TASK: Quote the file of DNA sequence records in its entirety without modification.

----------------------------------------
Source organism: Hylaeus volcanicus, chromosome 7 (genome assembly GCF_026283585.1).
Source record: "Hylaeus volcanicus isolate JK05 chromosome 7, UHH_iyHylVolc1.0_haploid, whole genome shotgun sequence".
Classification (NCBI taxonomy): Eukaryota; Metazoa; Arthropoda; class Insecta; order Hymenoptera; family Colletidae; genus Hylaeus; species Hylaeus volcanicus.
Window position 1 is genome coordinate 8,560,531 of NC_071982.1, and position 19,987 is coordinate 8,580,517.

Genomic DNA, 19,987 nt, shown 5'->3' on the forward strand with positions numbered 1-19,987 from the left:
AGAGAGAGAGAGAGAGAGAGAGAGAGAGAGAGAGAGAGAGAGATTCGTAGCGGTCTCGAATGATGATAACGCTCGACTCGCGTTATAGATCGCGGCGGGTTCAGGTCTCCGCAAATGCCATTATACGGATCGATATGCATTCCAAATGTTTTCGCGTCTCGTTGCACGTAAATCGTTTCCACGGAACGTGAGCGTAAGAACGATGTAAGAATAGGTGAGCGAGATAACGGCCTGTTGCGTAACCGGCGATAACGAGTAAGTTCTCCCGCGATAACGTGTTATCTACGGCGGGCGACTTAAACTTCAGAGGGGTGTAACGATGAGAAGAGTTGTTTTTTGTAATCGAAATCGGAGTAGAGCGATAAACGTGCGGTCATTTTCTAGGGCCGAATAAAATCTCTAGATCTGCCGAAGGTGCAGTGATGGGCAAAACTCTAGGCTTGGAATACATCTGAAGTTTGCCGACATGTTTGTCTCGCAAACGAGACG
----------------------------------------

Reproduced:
Source organism: Hylaeus volcanicus, chromosome 7 (genome assembly GCF_026283585.1).
Source record: "Hylaeus volcanicus isolate JK05 chromosome 7, UHH_iyHylVolc1.0_haploid, whole genome shotgun sequence".
Classification (NCBI taxonomy): Eukaryota; Metazoa; Arthropoda; class Insecta; order Hymenoptera; family Colletidae; genus Hylaeus; species Hylaeus volcanicus.
Window position 1 is genome coordinate 8,560,531 of NC_071982.1, and position 19,987 is coordinate 8,580,517.

Genomic DNA, 19,987 nt, shown 5'->3' on the forward strand with positions numbered 1-19,987 from the left:
AGAGAGAGAGAGAGAGAGAGAGAGAGAGAGAGAGAGAGAGAGATTCGTAGCGGTCTCGAATGATGATAACGCTCGACTCGCGTTATAGATCGCGGCGGGTTCAGGTCTCCGCAAATGCCATTATACGGATCGATATGCATTCCAAATGTTTTCGCGTCTCGTTGCACGTAAATCGTTTCCACGGAACGTGAGCGTAAGAACGATGTAAGAATAGGTGAGCGAGATAACGGCCTGTTGCGTAACCGGCGATAACGAGTAAGTTCTCCCGCGATAACGTGTTATCTACGGCGGGCGACTTAAACTTCAGAGGGGTGTAACGATGAGAAGAGTTGTTTTTTGTAATCGAAATCGGAGTAGAGCGATAAACGTGCGGTCATTTTCTAGGGCCGAATAAAATCTCTAGATCTGCCGAAGGTGCAGTGATGGGCAAAACTCTAGGCTTGGAATACATCTGAAGTTTGCCGACATGTTTGTCTCGCAAACGAGACG